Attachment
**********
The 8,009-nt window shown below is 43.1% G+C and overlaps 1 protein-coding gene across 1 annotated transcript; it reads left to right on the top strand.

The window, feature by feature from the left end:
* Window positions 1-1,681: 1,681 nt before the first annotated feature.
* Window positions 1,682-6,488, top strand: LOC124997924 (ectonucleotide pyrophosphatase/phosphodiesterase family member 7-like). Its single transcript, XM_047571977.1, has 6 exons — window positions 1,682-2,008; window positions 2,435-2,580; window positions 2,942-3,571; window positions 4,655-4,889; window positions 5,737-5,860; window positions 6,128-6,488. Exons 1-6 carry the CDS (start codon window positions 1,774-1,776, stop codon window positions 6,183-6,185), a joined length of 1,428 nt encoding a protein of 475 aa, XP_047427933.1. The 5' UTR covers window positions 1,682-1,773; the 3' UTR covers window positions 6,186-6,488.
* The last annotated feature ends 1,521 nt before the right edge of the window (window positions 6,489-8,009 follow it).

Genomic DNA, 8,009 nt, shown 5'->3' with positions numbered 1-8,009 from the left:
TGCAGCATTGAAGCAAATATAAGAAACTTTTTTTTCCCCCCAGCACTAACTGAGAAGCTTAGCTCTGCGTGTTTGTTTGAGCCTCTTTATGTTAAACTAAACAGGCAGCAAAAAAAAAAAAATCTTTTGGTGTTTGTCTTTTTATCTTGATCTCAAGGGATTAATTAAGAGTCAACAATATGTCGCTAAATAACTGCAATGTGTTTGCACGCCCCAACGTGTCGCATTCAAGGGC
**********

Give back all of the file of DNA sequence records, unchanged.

The 8,009-nt window shown below is 43.1% G+C and overlaps 1 protein-coding gene across 1 annotated transcript; it reads left to right on the top strand.

The window, feature by feature from the left end:
* Window positions 1-1,681: 1,681 nt before the first annotated feature.
* Window positions 1,682-6,488, top strand: LOC124997924 (ectonucleotide pyrophosphatase/phosphodiesterase family member 7-like). Its single transcript, XM_047571977.1, has 6 exons — window positions 1,682-2,008; window positions 2,435-2,580; window positions 2,942-3,571; window positions 4,655-4,889; window positions 5,737-5,860; window positions 6,128-6,488. Exons 1-6 carry the CDS (start codon window positions 1,774-1,776, stop codon window positions 6,183-6,185), a joined length of 1,428 nt encoding a protein of 475 aa, XP_047427933.1. The 5' UTR covers window positions 1,682-1,773; the 3' UTR covers window positions 6,186-6,488.
* The last annotated feature ends 1,521 nt before the right edge of the window (window positions 6,489-8,009 follow it).

Genomic DNA, 8,009 nt, shown 5'->3' with positions numbered 1-8,009 from the left:
TGCAGCATTGAAGCAAATATAAGAAACTTTTTTTTCCCCCCAGCACTAACTGAGAAGCTTAGCTCTGCGTGTTTGTTTGAGCCTCTTTATGTTAAACTAAACAGGCAGCAAAAAAAAAAAAATCTTTTGGTGTTTGTCTTTTTATCTTGATCTCAAGGGATTAATTAAGAGTCAACAATATGTCGCTAAATAACTGCAATGTGTTTGCACGCCCCAACGTGTCGCATTCAAGGGC